The XCR1Cre Mouse Model Allows Selective and Efficient Recombination of loxP Sequences in Migratory and Resident cDC1 in All Tissues Examined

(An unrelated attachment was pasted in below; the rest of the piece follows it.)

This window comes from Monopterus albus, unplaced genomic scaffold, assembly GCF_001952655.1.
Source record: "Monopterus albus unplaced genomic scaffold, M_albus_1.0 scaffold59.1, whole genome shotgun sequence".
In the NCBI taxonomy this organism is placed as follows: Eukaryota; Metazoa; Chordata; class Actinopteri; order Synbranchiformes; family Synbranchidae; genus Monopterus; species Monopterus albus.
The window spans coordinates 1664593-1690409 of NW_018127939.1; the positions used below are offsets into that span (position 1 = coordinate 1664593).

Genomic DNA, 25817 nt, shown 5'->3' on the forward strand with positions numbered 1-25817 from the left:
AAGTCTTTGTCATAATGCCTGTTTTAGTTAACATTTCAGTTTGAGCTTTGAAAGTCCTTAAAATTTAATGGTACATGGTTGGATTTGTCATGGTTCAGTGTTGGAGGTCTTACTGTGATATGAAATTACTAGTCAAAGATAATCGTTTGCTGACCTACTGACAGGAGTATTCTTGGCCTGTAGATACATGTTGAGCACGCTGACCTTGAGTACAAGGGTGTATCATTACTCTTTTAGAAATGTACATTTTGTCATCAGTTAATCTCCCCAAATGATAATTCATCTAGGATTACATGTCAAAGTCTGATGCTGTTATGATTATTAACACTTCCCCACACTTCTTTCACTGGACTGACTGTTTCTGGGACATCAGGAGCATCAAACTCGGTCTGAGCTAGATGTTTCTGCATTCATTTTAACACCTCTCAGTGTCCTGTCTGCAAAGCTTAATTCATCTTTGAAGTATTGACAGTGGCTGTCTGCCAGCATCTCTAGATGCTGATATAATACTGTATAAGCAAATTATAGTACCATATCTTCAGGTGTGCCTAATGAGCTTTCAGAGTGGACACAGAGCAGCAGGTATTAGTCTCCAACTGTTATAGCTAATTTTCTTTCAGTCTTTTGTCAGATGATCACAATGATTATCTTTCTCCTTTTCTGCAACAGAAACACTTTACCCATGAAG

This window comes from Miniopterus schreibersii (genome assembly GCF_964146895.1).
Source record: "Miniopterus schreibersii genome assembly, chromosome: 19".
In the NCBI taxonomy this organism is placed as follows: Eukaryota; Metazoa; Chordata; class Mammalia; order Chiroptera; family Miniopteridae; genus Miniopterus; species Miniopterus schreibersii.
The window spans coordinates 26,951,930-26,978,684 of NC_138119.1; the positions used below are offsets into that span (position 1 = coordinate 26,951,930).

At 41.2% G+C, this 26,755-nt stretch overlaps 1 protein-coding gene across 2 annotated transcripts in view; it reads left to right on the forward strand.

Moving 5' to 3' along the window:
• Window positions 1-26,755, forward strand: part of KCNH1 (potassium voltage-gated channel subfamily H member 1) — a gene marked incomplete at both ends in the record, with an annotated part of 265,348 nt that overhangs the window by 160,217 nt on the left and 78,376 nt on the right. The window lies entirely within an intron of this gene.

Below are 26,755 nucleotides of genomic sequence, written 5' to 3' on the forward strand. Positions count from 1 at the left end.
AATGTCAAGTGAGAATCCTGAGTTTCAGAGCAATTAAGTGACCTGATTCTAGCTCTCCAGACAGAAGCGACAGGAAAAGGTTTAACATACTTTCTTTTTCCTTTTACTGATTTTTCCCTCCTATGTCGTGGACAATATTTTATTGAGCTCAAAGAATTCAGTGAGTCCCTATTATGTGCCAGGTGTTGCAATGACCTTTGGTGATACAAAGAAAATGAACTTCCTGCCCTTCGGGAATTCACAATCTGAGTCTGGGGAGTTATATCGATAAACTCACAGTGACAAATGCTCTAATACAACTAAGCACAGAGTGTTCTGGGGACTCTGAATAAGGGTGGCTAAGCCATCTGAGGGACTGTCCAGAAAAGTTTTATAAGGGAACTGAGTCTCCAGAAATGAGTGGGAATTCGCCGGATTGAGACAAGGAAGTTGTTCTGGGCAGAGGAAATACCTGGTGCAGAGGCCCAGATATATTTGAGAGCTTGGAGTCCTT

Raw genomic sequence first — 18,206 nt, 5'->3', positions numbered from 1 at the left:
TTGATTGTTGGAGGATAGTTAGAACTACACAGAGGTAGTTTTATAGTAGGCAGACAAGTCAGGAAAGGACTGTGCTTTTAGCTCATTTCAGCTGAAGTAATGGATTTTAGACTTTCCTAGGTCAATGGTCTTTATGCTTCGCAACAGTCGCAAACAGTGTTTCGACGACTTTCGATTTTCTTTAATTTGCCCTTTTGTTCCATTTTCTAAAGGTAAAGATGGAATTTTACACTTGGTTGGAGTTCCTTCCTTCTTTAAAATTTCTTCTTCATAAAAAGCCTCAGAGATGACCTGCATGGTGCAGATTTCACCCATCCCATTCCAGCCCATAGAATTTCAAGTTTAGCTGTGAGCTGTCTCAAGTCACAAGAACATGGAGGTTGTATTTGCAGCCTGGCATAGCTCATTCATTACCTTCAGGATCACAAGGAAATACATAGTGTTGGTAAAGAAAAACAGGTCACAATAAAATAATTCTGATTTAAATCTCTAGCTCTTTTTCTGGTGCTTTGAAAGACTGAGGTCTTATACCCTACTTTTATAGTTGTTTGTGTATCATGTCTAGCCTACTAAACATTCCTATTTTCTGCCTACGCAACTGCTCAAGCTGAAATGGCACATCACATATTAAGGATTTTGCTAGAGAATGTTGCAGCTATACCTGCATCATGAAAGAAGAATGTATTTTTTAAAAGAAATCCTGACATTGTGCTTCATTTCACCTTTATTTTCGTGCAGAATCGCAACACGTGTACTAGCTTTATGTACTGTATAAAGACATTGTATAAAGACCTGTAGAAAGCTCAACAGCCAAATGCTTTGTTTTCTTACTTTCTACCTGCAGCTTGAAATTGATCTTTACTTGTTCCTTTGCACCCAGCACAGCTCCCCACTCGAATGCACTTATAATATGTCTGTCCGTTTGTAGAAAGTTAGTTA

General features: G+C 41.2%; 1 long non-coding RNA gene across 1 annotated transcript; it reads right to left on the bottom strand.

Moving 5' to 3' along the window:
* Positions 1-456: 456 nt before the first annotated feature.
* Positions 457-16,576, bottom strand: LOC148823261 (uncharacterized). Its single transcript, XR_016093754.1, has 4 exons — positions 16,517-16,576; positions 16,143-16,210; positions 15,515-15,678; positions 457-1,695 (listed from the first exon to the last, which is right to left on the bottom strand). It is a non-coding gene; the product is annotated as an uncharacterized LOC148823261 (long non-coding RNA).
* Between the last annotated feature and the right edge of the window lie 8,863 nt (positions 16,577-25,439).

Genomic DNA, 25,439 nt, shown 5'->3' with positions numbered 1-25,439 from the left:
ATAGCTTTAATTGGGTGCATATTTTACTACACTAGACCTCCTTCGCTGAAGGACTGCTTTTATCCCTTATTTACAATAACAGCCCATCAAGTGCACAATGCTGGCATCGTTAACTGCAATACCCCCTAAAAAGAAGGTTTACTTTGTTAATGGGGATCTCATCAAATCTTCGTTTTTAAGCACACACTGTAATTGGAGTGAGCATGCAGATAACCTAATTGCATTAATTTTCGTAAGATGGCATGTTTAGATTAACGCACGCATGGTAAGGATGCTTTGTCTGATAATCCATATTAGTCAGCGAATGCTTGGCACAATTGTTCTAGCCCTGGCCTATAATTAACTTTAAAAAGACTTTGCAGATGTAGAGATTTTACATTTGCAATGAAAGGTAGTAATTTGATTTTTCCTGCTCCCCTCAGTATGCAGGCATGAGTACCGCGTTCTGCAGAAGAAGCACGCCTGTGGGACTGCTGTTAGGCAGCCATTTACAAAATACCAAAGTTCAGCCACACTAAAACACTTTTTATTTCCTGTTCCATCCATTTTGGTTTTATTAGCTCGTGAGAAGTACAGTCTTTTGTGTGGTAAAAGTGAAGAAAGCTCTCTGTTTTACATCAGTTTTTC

To determine the specificity of the Cre-induced recombination in Xcr1Cre (Figure 1A) and KarmaCre (Figure 1B) mice, we bred them with the Cre-reporter line Rosa26loxstoploxtdRFP (named hereafter Rosa26tdRFP) (35), and analyzed the tdRFP expression pattern in immune cells of lymphoid organs [spleen and cutaneous lymph-nodes (CLNs)] (Supplementary Figures S1A,B) and non-lymphoid tissues (lungs, liver, and skin) (Supplementary Figures S1CE). To define DC cell populations, we applied gating strategies adapted from (41). As a control Cre-driver line, we used the Clec9aCre mice (21) bred to Rosa26tdRFP. Regardless of the tissues examined, we found that all three mouse models achieved effective targeting of the cDC1-lineage, with Xcr1Cre, and Clec9aCre being the most efficient (Figure 2). In contrary to Clec9aCre, the Xcr1Cre and KarmaCre mouse models did not show any significant Cre activity, neither in pDCs nor in macrophages (Figure 2). However, Cre recombination (tdRFP signal) was detected in a fraction of other cell types. In Xcr1Cre/wt; Rosa26tdRFP/wt mice, a minute proportion (< 1%) of CD4+ T cells expressed tdRFP in the spleen, CLNs, lung and liver, which increased to a much higher fraction of CD4+ T cells in the skin (8.4 ± 6.4%). The CD4+ T cells harboring Xcr1-driven Cre recombination lacked detectable level of XCR1 (Supplementary Figure S1E, bottom). Hence, they likely derived from progenitors cells that transiently expressed Xcr1. In the skin, lungs and CLNs of KarmaCre/wt; Rosa26tdRFP/wt mice, a fraction of cDC2 had undergone recombination, although to a lesser extent than in Clec9aCre/wt; Rosa26tdRFP/wt mice where cDC2 were targeted in all tissues (Figure 2). Surprisingly, in the skin of KarmaCre/wt; Rosa26tdRFP/wt mice, a large proportion of mast cells (61.1 ± 12.8%) also expressed the tdRFP (Figure 2).